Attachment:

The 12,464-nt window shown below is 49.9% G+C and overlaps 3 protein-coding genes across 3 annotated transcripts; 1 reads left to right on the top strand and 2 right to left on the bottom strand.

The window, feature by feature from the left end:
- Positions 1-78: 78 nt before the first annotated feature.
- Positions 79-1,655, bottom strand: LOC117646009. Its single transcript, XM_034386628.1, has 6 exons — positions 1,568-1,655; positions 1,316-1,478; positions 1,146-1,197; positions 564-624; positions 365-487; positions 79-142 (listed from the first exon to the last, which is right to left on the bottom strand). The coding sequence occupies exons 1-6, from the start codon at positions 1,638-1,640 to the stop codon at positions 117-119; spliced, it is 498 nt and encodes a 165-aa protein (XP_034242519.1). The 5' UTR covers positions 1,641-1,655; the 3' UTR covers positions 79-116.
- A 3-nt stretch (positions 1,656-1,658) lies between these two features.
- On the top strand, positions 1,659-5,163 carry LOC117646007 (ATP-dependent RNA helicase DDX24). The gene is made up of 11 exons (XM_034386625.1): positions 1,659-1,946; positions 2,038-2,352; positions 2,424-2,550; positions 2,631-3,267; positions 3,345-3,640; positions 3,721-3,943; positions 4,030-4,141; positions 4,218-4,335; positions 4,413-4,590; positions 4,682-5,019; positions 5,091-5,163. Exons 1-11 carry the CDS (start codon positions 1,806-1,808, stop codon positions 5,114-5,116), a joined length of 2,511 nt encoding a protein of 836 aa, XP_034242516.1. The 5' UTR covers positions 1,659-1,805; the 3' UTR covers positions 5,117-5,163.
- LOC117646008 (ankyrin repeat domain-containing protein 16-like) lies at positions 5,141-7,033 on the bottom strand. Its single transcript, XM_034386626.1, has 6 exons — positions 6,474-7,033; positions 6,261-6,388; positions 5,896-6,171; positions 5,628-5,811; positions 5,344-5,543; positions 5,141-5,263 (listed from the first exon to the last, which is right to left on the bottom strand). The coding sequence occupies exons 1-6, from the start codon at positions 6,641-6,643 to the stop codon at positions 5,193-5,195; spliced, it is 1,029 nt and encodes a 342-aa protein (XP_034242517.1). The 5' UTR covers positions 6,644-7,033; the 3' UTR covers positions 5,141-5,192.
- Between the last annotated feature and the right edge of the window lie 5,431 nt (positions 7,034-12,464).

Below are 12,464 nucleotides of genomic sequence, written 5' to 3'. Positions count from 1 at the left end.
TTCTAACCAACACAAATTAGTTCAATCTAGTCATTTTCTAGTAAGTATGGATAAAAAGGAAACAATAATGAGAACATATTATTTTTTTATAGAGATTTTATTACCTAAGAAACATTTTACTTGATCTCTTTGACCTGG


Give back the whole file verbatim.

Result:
The 12,464-nt window shown below is 49.9% G+C and overlaps 3 protein-coding genes across 3 annotated transcripts; 1 reads left to right on the top strand and 2 right to left on the bottom strand.

The window, feature by feature from the left end:
- Positions 1-78: 78 nt before the first annotated feature.
- Positions 79-1,655, bottom strand: LOC117646009. Its single transcript, XM_034386628.1, has 6 exons — positions 1,568-1,655; positions 1,316-1,478; positions 1,146-1,197; positions 564-624; positions 365-487; positions 79-142 (listed from the first exon to the last, which is right to left on the bottom strand). The coding sequence occupies exons 1-6, from the start codon at positions 1,638-1,640 to the stop codon at positions 117-119; spliced, it is 498 nt and encodes a 165-aa protein (XP_034242519.1). The 5' UTR covers positions 1,641-1,655; the 3' UTR covers positions 79-116.
- A 3-nt stretch (positions 1,656-1,658) lies between these two features.
- On the top strand, positions 1,659-5,163 carry LOC117646007 (ATP-dependent RNA helicase DDX24). The gene is made up of 11 exons (XM_034386625.1): positions 1,659-1,946; positions 2,038-2,352; positions 2,424-2,550; positions 2,631-3,267; positions 3,345-3,640; positions 3,721-3,943; positions 4,030-4,141; positions 4,218-4,335; positions 4,413-4,590; positions 4,682-5,019; positions 5,091-5,163. Exons 1-11 carry the CDS (start codon positions 1,806-1,808, stop codon positions 5,114-5,116), a joined length of 2,511 nt encoding a protein of 836 aa, XP_034242516.1. The 5' UTR covers positions 1,659-1,805; the 3' UTR covers positions 5,117-5,163.
- LOC117646008 (ankyrin repeat domain-containing protein 16-like) lies at positions 5,141-7,033 on the bottom strand. Its single transcript, XM_034386626.1, has 6 exons — positions 6,474-7,033; positions 6,261-6,388; positions 5,896-6,171; positions 5,628-5,811; positions 5,344-5,543; positions 5,141-5,263 (listed from the first exon to the last, which is right to left on the bottom strand). The coding sequence occupies exons 1-6, from the start codon at positions 6,641-6,643 to the stop codon at positions 5,193-5,195; spliced, it is 1,029 nt and encodes a 342-aa protein (XP_034242517.1). The 5' UTR covers positions 6,644-7,033; the 3' UTR covers positions 5,141-5,192.
- Between the last annotated feature and the right edge of the window lie 5,431 nt (positions 7,034-12,464).

Below are 12,464 nucleotides of genomic sequence, written 5' to 3'. Positions count from 1 at the left end.
TTCTAACCAACACAAATTAGTTCAATCTAGTCATTTTCTAGTAAGTATGGATAAAAAGGAAACAATAATGAGAACATATTATTTTTTTATAGAGATTTTATTACCTAAGAAACATTTTACTTGATCTCTTTGACCTGG